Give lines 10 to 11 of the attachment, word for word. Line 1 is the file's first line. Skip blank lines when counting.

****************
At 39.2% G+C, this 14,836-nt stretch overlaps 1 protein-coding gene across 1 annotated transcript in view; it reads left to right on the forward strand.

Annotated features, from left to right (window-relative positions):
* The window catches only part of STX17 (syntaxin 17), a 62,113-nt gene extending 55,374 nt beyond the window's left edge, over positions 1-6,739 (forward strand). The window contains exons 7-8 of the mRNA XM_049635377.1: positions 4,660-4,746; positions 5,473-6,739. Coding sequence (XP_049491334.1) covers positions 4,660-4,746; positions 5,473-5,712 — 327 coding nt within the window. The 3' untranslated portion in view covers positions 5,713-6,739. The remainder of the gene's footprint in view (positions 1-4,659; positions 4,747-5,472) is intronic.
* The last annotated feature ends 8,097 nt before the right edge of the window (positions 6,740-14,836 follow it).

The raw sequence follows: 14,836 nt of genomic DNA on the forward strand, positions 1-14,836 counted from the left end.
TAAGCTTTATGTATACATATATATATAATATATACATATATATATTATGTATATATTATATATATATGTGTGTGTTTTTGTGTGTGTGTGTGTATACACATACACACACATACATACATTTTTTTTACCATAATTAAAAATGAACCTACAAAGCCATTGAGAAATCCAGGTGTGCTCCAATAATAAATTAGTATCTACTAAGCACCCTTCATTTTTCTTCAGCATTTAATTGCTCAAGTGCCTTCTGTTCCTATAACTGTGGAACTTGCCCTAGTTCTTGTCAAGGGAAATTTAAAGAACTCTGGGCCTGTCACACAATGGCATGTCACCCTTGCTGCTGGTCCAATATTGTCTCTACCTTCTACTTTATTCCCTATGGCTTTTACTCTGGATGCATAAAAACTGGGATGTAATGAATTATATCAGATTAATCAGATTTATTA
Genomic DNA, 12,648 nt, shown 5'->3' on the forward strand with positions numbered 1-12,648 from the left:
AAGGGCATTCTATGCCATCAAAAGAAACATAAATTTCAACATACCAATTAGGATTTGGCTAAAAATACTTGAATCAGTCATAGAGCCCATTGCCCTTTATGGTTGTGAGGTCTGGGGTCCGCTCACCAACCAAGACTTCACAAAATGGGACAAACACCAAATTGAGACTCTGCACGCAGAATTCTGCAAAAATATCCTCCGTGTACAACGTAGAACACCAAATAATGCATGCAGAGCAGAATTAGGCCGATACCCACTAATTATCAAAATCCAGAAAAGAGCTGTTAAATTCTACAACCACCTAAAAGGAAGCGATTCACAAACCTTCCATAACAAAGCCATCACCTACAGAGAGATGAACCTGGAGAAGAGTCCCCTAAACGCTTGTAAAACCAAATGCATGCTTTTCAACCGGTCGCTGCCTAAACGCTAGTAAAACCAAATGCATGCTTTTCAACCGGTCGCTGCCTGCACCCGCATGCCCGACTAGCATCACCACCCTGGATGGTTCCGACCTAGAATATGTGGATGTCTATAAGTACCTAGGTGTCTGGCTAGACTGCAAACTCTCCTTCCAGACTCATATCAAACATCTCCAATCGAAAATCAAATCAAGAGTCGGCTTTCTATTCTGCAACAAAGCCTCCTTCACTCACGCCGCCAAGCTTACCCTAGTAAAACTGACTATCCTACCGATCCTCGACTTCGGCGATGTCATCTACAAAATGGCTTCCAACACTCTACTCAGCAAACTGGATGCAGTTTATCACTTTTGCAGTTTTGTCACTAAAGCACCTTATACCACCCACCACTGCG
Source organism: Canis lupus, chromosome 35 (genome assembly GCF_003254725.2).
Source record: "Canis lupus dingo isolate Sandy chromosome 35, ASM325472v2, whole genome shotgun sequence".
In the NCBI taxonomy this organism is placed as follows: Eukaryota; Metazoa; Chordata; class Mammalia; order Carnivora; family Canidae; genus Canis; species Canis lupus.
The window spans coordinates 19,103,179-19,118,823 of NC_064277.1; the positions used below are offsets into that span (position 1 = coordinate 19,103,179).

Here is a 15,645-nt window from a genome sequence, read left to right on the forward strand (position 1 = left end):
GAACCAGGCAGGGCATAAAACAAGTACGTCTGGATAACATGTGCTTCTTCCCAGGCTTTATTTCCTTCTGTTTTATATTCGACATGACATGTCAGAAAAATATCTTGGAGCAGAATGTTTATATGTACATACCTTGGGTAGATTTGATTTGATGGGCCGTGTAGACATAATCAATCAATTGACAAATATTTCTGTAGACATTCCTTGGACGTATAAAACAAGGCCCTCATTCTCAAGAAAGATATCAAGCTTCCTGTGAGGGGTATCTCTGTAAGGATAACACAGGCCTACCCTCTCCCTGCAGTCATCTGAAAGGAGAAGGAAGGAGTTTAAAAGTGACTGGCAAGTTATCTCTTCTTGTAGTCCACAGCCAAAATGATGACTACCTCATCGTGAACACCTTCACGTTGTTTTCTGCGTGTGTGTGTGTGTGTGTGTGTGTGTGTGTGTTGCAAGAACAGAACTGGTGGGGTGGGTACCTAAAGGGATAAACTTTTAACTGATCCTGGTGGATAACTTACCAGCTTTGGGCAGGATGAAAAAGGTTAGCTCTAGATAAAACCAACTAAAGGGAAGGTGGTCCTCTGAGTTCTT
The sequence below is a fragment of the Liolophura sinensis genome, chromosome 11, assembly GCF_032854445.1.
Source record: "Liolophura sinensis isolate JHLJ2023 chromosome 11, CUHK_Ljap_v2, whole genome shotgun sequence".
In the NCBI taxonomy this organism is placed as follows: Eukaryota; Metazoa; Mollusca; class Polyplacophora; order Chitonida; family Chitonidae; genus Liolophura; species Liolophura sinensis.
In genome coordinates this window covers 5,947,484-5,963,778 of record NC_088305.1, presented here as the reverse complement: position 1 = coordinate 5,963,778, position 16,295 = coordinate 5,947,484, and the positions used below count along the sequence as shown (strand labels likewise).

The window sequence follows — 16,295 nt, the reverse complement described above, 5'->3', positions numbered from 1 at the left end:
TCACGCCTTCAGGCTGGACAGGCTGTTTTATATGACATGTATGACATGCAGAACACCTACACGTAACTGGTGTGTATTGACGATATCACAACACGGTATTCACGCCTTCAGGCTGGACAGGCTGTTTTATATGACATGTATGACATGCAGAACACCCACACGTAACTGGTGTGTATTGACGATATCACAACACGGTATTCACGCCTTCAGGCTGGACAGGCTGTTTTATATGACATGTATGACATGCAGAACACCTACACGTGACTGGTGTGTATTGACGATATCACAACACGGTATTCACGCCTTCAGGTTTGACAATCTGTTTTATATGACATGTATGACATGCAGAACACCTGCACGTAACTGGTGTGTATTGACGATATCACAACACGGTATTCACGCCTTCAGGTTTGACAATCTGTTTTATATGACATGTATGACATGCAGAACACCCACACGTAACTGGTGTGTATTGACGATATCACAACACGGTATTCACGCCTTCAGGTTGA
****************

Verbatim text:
Source record: "Canis lupus dingo isolate Sandy chromosome 35, ASM325472v2, whole genome shotgun sequence".
In the NCBI taxonomy this organism is placed as follows: Eukaryota; Metazoa; Chordata; class Mammalia; order Carnivora; family Canidae; genus Canis; species Canis lupus.